The live theater that makes the news is almost always on Broadway, yet it’s priced out of the range of many potential viewers. Cheap regional theater tickets might offer a better, more accessible experience — especially because you an easily see 10 shows at that level for the price of one of ticket in Broadway’s equivalent of the bleachers.
Even though Broadway ticket lotteries do put a handful of low-cost seats within reach of a lucky few — they give a misleading impression of easier accessibility. Watching the Tony Awards or purchasing a soundtrack may be the closest many of us get to experiencing something like Hamilton.
Cheap Regional Theater Tickets
Fortunately, a number of high-quality live art experiences await you much closer, and at much lower ticket prices.
Many of them are presented by people in your community who could really use (and well deserve) your entertainment dollars.
If you have a theater in your community staffed largely by professionals that put on different plays year-round, congratulations: That’s a regional theater.
Some of these venues focus on the classical repertoire while others offer a balance between classics and newer work. All of them offer high-quality theater for a small fraction of Broadway prices.
Get Ready for Sticker Shock
Now get a load of the following prices for some of the most popular Broadway shows — and keep in mind that the following information doesn’t include fees for travel and hotel (in case you don’t live in New York).
You could easily pay almost half a grand to see Harry Potter and the Cursed Child; winner of the Best Play Tony, this production is actually staged in two parts.
One ticket admits you to both parts, but it’ll cost you at least $498 — via Broadway.com, which is considered a discount ticketer — if you want to attend an evening or weekend show.
If you can make a Wednesday matinee you might score a ticket in the very last row for $236 on Vividseats.com.
Try looking for shows with fewer Tony nominations this year, like Mean Girls, and the best you can get is at least a month out for $135 per seat in the mezzanine right (bleacher seats, in sports terms) via Stubhub.
If you want to be able to see, then you might pay $249.50 apiece via the same site. If you want to see it sooner than a month from now, then you’ll have to pay over $800 to get it via verified resale (aka scalpers, who are as active on Broadway shows as they are on sporting events).
Cheap Regional Theater Tickets
Shows playing at the same time at regional theaters have much more reasonable prices, and these include plays that originated on Broadway.
For instance, in Minneapolis, the Guthrie Theater offers performances of another classic musical, West Side Story, for as little as $34 — and the most expensive seats top out at $82 each.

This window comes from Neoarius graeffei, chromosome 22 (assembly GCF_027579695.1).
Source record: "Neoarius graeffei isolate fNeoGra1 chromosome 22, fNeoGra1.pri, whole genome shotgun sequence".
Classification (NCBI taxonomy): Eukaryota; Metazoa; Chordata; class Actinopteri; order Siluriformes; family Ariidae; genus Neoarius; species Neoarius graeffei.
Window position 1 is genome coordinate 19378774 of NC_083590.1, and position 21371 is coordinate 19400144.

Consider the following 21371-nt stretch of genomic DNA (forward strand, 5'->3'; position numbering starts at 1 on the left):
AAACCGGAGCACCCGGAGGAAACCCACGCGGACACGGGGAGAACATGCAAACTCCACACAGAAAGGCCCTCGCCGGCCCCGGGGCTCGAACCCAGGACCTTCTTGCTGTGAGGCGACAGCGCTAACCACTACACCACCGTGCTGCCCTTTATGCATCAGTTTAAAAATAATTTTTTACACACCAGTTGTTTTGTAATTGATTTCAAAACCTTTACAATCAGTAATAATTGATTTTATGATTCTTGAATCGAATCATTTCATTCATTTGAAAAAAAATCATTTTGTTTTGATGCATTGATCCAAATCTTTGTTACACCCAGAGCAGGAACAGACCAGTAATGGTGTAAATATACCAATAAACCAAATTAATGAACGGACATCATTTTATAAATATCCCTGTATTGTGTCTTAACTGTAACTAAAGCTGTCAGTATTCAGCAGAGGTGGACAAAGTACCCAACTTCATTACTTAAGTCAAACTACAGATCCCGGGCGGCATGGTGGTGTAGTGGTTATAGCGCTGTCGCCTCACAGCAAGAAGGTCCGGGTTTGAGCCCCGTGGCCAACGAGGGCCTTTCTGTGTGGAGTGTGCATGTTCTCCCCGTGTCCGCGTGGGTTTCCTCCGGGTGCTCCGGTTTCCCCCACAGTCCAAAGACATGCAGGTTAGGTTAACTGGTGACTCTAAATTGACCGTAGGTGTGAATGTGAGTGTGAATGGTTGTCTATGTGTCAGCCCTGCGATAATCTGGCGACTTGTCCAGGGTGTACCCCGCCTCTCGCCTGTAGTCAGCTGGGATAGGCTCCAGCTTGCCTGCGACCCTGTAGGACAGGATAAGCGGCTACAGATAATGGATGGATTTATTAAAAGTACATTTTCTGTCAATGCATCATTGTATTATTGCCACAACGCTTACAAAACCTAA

Other shows at the Guthrie has even more affordable prices, like $9 tickets for Not Every Mountain (pictured to the left)– although Guthrie’s site it clear that it wasn’t a finished play, but that the work was being developed during its run there.
Another musical that originated on Broadway, Camelot, has extended its run at Washington DC Shakespeare Company during this same time window. Tickets cost anywhere from $59 to $125, depending on the location of the seats.
Community Theater and Beyond
Even better prices await you at several other types of theaters, although the quality level can vary significantly.
For starters, you might pay around $12.50 per ticket at community theaters, which despite being less professional their regional counterparts still feature experienced actors.
Then there’s plays put on by colleges and universities, where you can expect to pay about $5 to $20 per ticket — plus the usual discounts that come with subscriptions.
Assuming you live in or near a college town, have a look and see if the local university has a drama or theater program. You never know which student actor is destined for stardom – you might just be seeing one of the first performances by tomorrow’s Tina Fey.
Even smaller theaters than the ones on college campuses are the ones that host fringe festivals — downright bonanzas for the devotee of smaller, affordable theater.
There are a surprisingly large number of fringe festivals in the country, each one offering between a weekend and two whole weeks of small, personal theater. You might pay $10 for a single show or get a discounted pass to see five or 10 shows for even less apiece.
And if you really want to save money, you can sign up as a volunteer and then gain free admission to all of the shows if you put in a certain number of work hours. Four shifts might get you a pass for the whole shebang.
Yes, theaters at other levels have volunteer opportunities (look for an “opportunities” link on your local theater’s website), but you probably won’t get to see as many shows as you do at a fringe festival.
Fringe theater is always small-scale, usually meaning new work performed in smaller spaces. And by its nature it is meant to be affordable and accessible, as well as in-your-face and intimate.
That’s really what theater is supposed to be, but that has been lost in the spectacle and industry of Broadway. But the size of your pocketbook and your distance from Broadway are not obstacles between you and an unforgettable theater experience.
Indeed, the greatest live art experience you’ve ever had might be right in your town, at a cost you can count on two hands. Keep your eyes, heart, and browser window open.
Have you made it to any live theater recently? What’s your favorite theater in your community? Sound off in the comments below, theatergoers.
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